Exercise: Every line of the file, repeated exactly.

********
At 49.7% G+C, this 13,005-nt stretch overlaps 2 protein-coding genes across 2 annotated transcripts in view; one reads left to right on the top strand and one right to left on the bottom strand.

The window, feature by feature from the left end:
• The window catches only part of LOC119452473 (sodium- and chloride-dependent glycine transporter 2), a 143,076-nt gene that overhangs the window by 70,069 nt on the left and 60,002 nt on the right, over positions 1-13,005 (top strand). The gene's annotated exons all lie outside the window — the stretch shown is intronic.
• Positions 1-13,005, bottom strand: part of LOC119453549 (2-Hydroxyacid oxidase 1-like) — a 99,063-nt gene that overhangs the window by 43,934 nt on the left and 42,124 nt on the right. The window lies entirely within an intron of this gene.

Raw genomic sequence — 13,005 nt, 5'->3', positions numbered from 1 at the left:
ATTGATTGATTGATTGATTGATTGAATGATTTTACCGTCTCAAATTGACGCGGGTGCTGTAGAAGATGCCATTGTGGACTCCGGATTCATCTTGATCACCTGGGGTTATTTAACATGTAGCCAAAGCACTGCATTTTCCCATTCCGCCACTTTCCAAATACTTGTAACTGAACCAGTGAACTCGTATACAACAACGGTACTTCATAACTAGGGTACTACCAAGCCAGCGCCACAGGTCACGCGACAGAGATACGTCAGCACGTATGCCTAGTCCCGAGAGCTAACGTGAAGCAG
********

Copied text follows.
At 49.7% G+C, this 13,005-nt stretch overlaps 2 protein-coding genes across 2 annotated transcripts in view; one reads left to right on the top strand and one right to left on the bottom strand.

The window, feature by feature from the left end:
• The window catches only part of LOC119452473 (sodium- and chloride-dependent glycine transporter 2), a 143,076-nt gene that overhangs the window by 70,069 nt on the left and 60,002 nt on the right, over positions 1-13,005 (top strand). The gene's annotated exons all lie outside the window — the stretch shown is intronic.
• Positions 1-13,005, bottom strand: part of LOC119453549 (2-Hydroxyacid oxidase 1-like) — a 99,063-nt gene that overhangs the window by 43,934 nt on the left and 42,124 nt on the right. The window lies entirely within an intron of this gene.

Raw genomic sequence — 13,005 nt, 5'->3', positions numbered from 1 at the left:
ATTGATTGATTGATTGATTGATTGAATGATTTTACCGTCTCAAATTGACGCGGGTGCTGTAGAAGATGCCATTGTGGACTCCGGATTCATCTTGATCACCTGGGGTTATTTAACATGTAGCCAAAGCACTGCATTTTCCCATTCCGCCACTTTCCAAATACTTGTAACTGAACCAGTGAACTCGTATACAACAACGGTACTTCATAACTAGGGTACTACCAAGCCAGCGCCACAGGTCACGCGACAGAGATACGTCAGCACGTATGCCTAGTCCCGAGAGCTAACGTGAAGCAG